Effect of Saline Irrigation Waters on Soil Manganese Leaching and Bioavailability to Sugar Beet
- Riaz A. Khattak and
- Wesley M. Jarrell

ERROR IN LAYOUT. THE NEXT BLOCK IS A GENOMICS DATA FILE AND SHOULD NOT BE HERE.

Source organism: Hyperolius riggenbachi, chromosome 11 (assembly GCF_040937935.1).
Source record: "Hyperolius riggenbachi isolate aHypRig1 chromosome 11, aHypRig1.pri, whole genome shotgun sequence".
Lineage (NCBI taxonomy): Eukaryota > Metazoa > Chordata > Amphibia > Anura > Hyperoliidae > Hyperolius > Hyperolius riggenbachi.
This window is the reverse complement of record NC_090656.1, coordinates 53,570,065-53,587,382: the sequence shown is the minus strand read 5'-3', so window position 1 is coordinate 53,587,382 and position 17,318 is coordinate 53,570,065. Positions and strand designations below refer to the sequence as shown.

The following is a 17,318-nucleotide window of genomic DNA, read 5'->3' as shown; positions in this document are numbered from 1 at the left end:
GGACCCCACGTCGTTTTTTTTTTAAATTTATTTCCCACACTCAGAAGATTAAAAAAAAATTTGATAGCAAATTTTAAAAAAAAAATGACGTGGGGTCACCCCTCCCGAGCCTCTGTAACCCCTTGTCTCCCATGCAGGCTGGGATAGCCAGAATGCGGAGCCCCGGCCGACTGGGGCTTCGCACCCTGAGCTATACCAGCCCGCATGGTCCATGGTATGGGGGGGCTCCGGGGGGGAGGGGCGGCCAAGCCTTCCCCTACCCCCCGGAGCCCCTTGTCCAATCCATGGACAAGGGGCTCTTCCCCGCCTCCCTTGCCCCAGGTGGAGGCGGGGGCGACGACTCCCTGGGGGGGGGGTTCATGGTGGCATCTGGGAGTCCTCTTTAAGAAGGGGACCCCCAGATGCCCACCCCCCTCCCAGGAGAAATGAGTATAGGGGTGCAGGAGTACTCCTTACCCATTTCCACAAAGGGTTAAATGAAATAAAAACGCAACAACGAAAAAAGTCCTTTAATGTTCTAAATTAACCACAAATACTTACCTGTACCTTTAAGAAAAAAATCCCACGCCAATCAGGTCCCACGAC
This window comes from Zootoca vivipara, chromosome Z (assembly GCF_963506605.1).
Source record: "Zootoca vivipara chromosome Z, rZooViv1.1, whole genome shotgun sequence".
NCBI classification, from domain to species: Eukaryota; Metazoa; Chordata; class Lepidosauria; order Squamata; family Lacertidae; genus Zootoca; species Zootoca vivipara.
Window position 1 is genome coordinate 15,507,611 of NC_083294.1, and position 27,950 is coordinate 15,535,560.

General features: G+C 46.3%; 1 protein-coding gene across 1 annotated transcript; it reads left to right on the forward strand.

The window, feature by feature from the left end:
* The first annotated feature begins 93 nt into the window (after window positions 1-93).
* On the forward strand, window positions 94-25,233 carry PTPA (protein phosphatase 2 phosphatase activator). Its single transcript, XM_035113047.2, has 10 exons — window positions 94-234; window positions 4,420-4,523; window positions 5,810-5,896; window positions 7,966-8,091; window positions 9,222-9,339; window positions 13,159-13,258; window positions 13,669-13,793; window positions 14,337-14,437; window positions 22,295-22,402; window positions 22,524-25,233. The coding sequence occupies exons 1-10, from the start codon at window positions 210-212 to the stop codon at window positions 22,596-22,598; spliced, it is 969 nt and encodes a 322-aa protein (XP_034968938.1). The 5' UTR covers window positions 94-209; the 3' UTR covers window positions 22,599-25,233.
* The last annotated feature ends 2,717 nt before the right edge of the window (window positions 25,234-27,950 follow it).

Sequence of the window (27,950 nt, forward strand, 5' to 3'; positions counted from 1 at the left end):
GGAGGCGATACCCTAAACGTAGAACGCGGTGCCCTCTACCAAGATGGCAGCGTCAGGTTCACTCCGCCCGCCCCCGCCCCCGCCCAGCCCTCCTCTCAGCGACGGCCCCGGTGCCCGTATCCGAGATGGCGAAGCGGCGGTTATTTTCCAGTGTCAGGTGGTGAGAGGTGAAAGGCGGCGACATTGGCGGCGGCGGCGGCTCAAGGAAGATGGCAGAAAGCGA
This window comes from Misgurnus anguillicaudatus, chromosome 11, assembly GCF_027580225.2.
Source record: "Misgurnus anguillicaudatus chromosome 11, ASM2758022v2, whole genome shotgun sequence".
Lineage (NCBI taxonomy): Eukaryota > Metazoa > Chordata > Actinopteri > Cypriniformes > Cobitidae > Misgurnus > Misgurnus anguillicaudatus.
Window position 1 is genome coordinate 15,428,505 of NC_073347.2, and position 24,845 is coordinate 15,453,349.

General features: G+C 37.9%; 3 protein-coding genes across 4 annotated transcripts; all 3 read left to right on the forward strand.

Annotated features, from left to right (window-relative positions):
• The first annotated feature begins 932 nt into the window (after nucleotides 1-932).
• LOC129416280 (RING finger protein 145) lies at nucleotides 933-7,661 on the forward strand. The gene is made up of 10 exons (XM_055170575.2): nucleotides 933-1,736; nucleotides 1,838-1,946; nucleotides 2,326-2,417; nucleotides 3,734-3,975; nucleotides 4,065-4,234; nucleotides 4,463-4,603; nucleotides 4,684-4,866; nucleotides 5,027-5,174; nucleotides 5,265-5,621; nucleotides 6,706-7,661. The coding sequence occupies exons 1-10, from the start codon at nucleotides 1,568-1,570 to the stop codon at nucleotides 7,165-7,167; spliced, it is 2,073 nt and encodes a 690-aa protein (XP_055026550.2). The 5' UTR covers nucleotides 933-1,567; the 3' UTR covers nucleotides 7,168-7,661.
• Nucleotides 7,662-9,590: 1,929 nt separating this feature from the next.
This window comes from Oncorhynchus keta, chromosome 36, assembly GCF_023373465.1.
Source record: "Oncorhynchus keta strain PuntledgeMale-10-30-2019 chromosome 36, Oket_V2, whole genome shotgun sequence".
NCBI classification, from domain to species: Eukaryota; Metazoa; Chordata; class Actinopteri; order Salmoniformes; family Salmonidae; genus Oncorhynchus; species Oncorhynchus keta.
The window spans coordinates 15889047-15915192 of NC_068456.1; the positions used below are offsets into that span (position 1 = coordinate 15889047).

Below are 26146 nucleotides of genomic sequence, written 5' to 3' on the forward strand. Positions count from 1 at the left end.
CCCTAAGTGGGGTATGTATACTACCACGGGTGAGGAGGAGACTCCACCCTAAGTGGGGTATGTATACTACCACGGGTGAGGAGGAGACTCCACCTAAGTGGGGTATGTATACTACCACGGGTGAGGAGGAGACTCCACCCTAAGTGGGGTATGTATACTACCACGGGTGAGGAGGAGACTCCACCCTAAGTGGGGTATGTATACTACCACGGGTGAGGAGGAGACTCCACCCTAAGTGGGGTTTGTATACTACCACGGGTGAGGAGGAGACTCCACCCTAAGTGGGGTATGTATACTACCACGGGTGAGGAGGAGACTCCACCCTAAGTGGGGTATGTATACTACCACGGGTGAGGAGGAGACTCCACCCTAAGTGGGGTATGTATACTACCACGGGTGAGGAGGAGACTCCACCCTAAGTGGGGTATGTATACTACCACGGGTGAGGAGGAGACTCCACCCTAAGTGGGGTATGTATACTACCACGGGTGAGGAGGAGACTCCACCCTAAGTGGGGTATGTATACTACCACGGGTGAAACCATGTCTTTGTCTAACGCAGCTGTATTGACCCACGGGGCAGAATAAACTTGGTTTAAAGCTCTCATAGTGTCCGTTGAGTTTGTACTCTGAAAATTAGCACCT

Use of saline water for irrigation has shown considerable promise. However, its effect on the solubility and bioavailability of native soil nutrients is not well understood. This study was conducted to evaluate the extent of the salt-induced Mn solubility and phytotoxicity to sugar beet [Beta vulgaris (L.) USH 11] under a soil-plant-leachate system. Sugar beet grown in the glasshouse on four diverse California soils was irrigated with either deionized water or 22.5 and 45.0 mol m−3 NaCl-CaCl2 solution. Saline irrigation waters significantly (P < 0.001) increased (27 to 97%) the Mn concentration ([Mn]) and total Mn accumulation (48 to 130%) in sugar beet tops in all soils. The [Mn] in the soil solution leachate increased significantly with net increases of 55.3, 35.5, and 2.6 mg Mn kg−1 in Maymen, Aiken-Tehama, and Aiken-ElDorado soil, respectively, for the highest salinity, but only traces of Mn were detected in leachate of a high pH (8.23) Mojave soil. Diethylenetriamine pentaacetic acid (DTPA)-extractable soil Mn significantly increased with salinity levels in irrigation waters in Maymen (92%), Aiken-ElDorado (68%), and Mojave (47%) soils, but decreased (37%) in Aiken-Tehama soil of low pH (5.10) and low C (3.60 g kg−1). The multiple regression analyses produced R2 = 0.864*** (P < 0.001) when shoot [Mn] was regressed on ECe, soil solution [Mn], soil pH, and DTPA-extractable soil Mn. Since sugar beet tops contained in excess of 1000 mg Mn kg−1 top tissue, it was concluded that salt-induced Mn accumulation under saline irrigation can be potentially toxic.Please view the pdf by using the Full Text (PDF) link under 'View' to the left.
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